First impressions aren’t just important on dates and job interviews.
Newspaper stories start with their most important information. Action movies start with lots of explosion. And your presentations need to start with something that is going to grab your audience’s attention. Far too many presenters save the most interesting parts of their talks for their conclusions. But presentations aren’t mystery novels and, if you save your best material for the end, you’re likely to have lost your audience along the way and find it impossible to recover.
So tell them an interesting story at the beginning, share something personal about yourself or surprise them with an unexpected fact. Audiences appreciate being entertained and engaging them early in your talk will greatly increase their chances of sticking with you. This doesn’t mean you should tell a random joke, though, especially if you’re not good at telling jokes. Jokes require accuracy to work and are likely to be fumbled by nervous presenters trying to be funny. And any joke or story you tell has to be relevant and sincere; otherwise your audience may think you’re wasting their time or, worse, being dishonest with them.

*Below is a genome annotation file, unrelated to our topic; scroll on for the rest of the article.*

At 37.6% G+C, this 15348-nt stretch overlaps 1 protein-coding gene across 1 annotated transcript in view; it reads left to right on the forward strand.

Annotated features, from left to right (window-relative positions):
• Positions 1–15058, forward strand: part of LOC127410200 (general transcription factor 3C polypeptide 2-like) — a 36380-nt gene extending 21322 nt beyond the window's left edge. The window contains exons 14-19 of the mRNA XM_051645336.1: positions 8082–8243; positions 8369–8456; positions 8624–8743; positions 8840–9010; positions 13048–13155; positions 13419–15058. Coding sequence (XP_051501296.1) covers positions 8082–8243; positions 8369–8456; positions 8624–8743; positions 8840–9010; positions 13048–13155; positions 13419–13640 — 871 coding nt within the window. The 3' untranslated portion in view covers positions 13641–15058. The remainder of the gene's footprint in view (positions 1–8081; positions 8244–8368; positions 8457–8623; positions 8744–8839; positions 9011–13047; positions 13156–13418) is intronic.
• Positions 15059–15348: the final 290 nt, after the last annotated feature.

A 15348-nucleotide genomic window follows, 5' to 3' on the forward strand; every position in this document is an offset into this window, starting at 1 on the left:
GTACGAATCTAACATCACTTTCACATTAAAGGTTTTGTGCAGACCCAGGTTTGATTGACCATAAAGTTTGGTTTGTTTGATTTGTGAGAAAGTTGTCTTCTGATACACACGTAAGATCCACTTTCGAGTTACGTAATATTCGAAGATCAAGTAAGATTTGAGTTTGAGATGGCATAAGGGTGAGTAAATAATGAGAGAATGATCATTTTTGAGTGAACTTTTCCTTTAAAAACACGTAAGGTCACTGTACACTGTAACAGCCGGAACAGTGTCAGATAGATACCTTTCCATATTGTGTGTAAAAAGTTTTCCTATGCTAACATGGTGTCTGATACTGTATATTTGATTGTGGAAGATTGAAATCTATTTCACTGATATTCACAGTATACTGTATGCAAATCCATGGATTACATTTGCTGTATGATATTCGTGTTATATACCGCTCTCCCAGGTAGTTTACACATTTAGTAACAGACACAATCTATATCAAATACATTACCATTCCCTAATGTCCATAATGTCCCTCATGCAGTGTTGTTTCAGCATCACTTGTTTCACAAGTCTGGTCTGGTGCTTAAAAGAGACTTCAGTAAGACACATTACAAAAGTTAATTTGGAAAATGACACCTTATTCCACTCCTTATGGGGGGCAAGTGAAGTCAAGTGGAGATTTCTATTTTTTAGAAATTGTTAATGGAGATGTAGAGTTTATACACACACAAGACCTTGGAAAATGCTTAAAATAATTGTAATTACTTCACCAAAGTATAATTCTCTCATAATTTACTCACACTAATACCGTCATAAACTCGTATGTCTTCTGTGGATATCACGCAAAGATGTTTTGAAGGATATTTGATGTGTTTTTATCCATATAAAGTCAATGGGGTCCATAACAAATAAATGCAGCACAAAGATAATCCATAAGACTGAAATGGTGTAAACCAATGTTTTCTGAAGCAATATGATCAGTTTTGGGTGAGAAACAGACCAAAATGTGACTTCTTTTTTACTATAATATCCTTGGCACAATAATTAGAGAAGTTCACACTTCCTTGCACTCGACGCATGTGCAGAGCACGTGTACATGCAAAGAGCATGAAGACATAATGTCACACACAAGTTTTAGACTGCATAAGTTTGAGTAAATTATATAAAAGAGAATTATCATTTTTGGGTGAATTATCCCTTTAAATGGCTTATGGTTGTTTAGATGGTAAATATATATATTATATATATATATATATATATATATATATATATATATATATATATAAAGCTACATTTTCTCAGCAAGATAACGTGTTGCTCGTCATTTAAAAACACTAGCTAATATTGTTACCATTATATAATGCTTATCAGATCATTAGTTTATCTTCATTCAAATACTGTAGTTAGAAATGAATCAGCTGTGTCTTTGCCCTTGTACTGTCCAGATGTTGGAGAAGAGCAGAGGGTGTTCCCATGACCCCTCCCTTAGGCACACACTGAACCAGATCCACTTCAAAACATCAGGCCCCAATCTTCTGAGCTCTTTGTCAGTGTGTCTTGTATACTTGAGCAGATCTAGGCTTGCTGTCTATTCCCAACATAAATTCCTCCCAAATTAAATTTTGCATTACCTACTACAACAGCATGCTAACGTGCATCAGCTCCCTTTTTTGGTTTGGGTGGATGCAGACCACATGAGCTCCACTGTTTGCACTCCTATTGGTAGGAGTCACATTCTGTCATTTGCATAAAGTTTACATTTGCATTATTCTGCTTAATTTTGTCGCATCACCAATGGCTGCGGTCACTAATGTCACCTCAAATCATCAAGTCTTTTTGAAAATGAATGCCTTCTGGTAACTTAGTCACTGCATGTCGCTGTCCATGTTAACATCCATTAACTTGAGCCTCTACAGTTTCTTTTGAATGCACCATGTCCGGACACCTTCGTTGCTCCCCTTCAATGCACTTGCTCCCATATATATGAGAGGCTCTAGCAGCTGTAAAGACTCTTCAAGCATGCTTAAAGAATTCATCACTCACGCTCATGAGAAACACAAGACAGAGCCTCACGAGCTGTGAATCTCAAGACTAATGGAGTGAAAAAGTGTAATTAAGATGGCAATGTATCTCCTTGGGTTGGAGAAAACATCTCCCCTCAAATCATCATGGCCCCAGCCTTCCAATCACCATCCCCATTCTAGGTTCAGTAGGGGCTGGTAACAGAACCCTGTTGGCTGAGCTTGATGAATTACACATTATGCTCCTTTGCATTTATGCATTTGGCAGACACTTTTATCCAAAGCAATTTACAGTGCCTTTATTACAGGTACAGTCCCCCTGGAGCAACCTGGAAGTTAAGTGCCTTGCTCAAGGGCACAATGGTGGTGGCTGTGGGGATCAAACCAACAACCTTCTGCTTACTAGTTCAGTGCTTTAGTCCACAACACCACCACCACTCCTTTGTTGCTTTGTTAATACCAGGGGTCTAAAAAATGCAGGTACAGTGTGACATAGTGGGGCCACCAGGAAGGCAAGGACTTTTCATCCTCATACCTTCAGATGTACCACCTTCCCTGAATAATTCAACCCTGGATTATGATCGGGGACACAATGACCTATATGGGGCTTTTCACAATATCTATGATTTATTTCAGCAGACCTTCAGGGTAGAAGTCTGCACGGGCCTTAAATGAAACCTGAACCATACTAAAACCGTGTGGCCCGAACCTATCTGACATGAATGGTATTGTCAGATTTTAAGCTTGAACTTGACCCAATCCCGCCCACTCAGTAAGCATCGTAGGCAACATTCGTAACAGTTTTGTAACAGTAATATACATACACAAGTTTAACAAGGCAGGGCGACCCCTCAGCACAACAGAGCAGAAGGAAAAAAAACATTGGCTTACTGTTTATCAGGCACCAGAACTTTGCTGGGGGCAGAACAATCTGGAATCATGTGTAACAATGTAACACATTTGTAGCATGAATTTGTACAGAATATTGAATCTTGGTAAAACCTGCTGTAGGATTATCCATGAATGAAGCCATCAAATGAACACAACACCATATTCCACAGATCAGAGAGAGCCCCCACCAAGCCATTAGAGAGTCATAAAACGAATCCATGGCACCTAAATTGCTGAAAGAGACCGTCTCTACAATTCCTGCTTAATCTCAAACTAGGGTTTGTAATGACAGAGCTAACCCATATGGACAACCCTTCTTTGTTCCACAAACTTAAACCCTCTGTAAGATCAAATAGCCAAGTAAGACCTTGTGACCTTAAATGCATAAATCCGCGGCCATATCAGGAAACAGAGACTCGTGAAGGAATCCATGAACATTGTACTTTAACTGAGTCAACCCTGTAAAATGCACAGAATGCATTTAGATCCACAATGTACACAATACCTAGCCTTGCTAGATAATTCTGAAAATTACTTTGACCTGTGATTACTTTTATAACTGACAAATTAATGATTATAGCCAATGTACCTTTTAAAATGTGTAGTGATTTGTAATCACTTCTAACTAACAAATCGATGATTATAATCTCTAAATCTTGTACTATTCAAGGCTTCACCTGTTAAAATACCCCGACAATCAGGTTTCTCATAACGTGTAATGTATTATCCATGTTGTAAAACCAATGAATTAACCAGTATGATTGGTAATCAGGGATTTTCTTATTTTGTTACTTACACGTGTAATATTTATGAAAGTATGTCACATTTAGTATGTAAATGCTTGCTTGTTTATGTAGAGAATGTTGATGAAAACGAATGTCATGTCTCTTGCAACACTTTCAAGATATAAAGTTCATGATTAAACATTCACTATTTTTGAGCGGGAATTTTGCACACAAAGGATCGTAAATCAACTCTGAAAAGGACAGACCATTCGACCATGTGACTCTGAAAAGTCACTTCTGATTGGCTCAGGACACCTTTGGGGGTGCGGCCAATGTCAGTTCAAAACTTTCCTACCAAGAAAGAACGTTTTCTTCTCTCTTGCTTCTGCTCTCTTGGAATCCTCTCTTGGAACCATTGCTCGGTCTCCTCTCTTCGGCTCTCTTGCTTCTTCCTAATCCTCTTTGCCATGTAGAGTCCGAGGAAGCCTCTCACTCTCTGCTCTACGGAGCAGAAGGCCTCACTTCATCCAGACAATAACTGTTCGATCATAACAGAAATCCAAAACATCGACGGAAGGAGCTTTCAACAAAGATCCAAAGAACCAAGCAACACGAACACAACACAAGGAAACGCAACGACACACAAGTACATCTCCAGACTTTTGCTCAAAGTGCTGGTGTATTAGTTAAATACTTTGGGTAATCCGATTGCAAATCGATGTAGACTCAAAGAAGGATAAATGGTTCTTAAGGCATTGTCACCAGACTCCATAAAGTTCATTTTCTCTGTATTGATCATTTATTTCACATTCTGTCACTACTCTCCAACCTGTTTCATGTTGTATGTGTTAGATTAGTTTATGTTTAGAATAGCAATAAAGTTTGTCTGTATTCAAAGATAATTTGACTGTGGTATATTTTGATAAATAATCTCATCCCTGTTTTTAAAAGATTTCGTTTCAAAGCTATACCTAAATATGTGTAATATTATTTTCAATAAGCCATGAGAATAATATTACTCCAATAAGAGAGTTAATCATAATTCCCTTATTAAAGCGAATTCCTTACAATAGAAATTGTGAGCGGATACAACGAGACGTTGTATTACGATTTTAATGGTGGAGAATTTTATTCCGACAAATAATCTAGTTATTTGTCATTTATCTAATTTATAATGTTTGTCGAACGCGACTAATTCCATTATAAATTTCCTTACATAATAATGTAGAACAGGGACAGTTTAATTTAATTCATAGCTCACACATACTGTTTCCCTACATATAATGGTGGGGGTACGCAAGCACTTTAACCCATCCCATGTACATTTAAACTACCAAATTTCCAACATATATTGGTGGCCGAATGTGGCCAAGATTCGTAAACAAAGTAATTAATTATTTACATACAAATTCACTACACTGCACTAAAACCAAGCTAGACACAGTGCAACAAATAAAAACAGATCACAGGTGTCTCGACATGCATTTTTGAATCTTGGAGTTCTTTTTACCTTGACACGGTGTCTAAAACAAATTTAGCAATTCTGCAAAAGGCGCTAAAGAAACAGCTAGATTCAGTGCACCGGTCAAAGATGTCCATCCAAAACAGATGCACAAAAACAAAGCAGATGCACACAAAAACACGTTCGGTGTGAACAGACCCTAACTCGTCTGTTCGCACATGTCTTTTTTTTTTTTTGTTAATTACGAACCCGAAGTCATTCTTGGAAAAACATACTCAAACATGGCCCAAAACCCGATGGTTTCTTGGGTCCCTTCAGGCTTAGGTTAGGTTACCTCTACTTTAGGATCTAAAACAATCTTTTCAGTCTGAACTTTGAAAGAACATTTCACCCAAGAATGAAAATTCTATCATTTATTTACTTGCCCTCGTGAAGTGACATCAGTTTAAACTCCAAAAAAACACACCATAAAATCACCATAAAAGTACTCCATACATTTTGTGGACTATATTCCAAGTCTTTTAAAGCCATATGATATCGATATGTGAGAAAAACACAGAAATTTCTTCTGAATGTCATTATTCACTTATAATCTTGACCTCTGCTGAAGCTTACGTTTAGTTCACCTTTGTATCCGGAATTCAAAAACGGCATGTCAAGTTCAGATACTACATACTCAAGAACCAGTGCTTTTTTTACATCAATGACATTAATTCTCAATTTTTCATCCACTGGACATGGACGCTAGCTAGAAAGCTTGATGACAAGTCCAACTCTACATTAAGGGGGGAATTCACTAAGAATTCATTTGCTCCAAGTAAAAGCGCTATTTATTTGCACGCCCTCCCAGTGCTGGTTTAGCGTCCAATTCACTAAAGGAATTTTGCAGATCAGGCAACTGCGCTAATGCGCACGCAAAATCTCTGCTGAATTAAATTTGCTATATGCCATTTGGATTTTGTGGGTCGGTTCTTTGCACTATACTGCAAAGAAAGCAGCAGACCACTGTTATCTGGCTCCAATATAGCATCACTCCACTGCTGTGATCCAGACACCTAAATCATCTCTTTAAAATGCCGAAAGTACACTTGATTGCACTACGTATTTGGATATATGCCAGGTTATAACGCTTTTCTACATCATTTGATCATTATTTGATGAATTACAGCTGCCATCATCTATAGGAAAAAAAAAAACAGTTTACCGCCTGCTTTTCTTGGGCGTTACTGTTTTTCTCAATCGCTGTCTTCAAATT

One strategy to consider– lead with what you would normally consider your conclusion. It’s a great way to grab your audience’s attention and can often help you cut through a lot of the “filler” that clutters presentations.